The design can run a big neural network more efficiently than banks of GPUs wired together. But manufacturing and running the chip is a challenge, requiring new methods for etching silicon features, a design that includes redundancies to account for manufacturing flaws, and a novel water system to keep the giant chip chilled.
To build a cluster of WSE-2 chips capable of running AI models of record size, Cerebras had to solve another engineering challenge: how to get data in and out of the chip efficiently. Regular chips have their own memory on board, but Cerebras developed an off-chip memory box called MemoryX. The company also created software that allows a neural network to be partially stored in that off-chip memory, with only the computations shuttled over to the silicon chip. And it built a hardware and software system called SwarmX that wires everything together.
“They can improve the scalability of training to huge dimensions, beyond what anybody is doing today,” says Mike Demler, a senior analyst with the Linley Group and a senior editor of The Microprocessor Report.
Demler says it isn’t yet clear how much of a market there will be for the cluster, especially since some potential customers are already designing their own, more specialized chips in-house. He adds that the real performance of the chip, in terms of speed, efficiency, and cost, are as yet unclear. Cerebras hasn’t published any benchmark results so far.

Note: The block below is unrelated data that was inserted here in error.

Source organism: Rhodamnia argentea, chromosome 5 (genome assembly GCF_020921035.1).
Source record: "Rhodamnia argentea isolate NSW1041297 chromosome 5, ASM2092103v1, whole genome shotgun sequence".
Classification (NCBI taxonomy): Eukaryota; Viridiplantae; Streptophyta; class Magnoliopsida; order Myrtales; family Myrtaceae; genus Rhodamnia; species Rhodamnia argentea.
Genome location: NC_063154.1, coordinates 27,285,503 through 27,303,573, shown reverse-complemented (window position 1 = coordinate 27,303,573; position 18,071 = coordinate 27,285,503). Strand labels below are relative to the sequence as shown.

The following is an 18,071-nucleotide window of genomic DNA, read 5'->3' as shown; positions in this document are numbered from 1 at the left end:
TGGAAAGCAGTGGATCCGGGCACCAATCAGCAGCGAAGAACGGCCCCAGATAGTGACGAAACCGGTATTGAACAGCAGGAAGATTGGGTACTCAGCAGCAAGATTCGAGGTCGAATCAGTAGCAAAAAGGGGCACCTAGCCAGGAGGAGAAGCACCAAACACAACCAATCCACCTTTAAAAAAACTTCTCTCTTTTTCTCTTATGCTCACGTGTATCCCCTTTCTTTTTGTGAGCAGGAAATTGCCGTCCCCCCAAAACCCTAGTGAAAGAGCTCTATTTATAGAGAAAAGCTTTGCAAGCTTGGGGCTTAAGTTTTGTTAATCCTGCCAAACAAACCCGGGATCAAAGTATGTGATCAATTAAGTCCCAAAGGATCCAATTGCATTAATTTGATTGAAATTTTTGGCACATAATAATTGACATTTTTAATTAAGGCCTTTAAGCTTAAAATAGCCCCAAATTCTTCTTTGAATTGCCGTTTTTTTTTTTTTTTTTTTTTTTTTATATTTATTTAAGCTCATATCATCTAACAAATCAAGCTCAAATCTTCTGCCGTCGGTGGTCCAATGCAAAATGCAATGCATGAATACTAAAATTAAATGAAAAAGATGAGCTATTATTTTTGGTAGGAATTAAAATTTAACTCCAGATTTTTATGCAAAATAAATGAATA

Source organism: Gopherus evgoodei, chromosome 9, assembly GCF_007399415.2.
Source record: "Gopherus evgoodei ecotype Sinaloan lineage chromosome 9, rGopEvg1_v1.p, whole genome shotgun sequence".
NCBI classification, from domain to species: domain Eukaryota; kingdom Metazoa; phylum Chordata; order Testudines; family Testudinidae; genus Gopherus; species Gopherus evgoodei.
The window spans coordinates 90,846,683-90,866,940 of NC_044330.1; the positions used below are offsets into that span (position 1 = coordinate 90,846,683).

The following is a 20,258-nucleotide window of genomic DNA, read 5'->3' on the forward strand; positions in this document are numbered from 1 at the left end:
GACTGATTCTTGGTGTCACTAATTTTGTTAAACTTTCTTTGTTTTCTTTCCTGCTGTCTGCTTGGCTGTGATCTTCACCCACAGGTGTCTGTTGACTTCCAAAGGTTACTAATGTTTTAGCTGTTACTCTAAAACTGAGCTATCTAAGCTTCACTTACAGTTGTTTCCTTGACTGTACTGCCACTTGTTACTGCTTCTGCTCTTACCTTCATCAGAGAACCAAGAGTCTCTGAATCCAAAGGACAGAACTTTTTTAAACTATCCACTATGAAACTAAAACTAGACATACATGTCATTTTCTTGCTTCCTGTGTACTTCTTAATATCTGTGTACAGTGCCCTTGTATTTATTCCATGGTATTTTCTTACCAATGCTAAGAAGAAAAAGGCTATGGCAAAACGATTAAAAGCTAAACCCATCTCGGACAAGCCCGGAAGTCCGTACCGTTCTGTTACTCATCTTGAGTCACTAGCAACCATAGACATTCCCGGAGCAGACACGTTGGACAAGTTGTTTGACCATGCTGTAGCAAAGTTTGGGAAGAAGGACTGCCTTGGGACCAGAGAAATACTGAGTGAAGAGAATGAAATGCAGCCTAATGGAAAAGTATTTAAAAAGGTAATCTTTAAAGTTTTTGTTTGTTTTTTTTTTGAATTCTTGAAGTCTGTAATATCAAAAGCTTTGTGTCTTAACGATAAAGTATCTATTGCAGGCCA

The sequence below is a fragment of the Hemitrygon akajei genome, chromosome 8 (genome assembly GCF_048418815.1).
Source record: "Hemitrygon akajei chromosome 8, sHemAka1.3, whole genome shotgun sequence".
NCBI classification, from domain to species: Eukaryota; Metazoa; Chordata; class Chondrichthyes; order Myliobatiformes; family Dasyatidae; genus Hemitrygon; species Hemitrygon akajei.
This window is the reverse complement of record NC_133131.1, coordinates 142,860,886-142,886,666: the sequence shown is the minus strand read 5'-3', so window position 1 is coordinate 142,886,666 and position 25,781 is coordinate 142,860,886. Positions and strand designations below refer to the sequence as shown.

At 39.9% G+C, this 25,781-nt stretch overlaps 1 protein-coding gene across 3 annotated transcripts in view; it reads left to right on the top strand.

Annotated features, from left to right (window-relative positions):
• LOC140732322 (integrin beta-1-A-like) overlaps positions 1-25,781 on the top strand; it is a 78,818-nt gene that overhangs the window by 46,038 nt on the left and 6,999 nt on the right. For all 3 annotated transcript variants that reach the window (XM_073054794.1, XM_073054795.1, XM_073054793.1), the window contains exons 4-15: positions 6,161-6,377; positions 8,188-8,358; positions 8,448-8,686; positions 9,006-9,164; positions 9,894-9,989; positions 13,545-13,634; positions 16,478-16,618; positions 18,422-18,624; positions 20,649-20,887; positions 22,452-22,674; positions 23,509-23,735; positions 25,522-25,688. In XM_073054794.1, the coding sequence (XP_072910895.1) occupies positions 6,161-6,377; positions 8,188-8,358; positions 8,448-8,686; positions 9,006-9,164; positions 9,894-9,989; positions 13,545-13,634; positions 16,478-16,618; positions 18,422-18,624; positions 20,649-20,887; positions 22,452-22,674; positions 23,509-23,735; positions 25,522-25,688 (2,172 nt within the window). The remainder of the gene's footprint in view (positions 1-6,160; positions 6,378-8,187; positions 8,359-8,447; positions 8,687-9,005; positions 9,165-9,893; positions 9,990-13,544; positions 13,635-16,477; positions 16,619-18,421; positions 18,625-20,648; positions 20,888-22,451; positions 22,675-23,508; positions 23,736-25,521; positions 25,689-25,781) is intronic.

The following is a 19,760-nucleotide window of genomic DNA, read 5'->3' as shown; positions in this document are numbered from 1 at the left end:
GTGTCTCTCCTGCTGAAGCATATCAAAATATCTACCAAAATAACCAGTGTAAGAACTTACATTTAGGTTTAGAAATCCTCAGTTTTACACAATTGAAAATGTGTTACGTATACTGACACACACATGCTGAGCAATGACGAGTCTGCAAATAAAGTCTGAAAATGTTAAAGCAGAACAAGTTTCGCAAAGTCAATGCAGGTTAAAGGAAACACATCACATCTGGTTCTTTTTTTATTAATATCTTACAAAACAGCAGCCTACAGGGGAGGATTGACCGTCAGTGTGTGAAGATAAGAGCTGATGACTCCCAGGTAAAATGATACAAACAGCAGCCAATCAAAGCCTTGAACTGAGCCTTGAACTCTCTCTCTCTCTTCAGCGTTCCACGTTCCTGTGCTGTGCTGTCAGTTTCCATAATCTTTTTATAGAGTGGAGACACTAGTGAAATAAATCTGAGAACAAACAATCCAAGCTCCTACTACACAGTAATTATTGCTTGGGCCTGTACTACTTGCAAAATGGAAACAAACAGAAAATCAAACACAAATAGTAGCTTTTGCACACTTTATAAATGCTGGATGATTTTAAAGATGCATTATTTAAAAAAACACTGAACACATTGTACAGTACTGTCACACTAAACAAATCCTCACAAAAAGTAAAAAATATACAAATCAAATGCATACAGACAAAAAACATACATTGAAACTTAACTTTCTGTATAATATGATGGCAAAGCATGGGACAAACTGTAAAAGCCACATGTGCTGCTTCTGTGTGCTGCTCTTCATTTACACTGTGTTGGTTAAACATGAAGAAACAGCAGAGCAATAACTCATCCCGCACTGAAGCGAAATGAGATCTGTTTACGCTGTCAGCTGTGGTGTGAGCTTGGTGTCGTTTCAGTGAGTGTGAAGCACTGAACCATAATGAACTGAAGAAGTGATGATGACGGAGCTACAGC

“There’s a lot of impressive engineering in the new MemoryX and SwarmX technology,” Demler says. “But just like the processor, this is highly specialized stuff; it only makes sense for training the very largest models.”
Cerebras’ chips have so far been adopted by labs that need supercomputing power. Early customers include Argonne National Labs, Lawrence Livermore National Lab, pharma companies including GlaxoSmithKline and AstraZeneca, and what Feldman describes as “military intelligence” organizations.
This shows that the Cerebras chip can be used for more than just powering neural networks; the computations these labs run involve similarly massive parallel mathematical operations. “And they’re always thirsty for more compute power,” says Demler, who adds that the chip could conceivably become important for the future of supercomputing.
David Kanter, an analyst with Real World Technologies and executive director of MLCommons, an organization that measures the performance of different AI algorithms and hardware, says he sees a future market for much bigger AI models. “I generally tend to believe in data-centric ML [machine learning], so we want larger data sets that enable building larger models with more parameters,” Kanter says.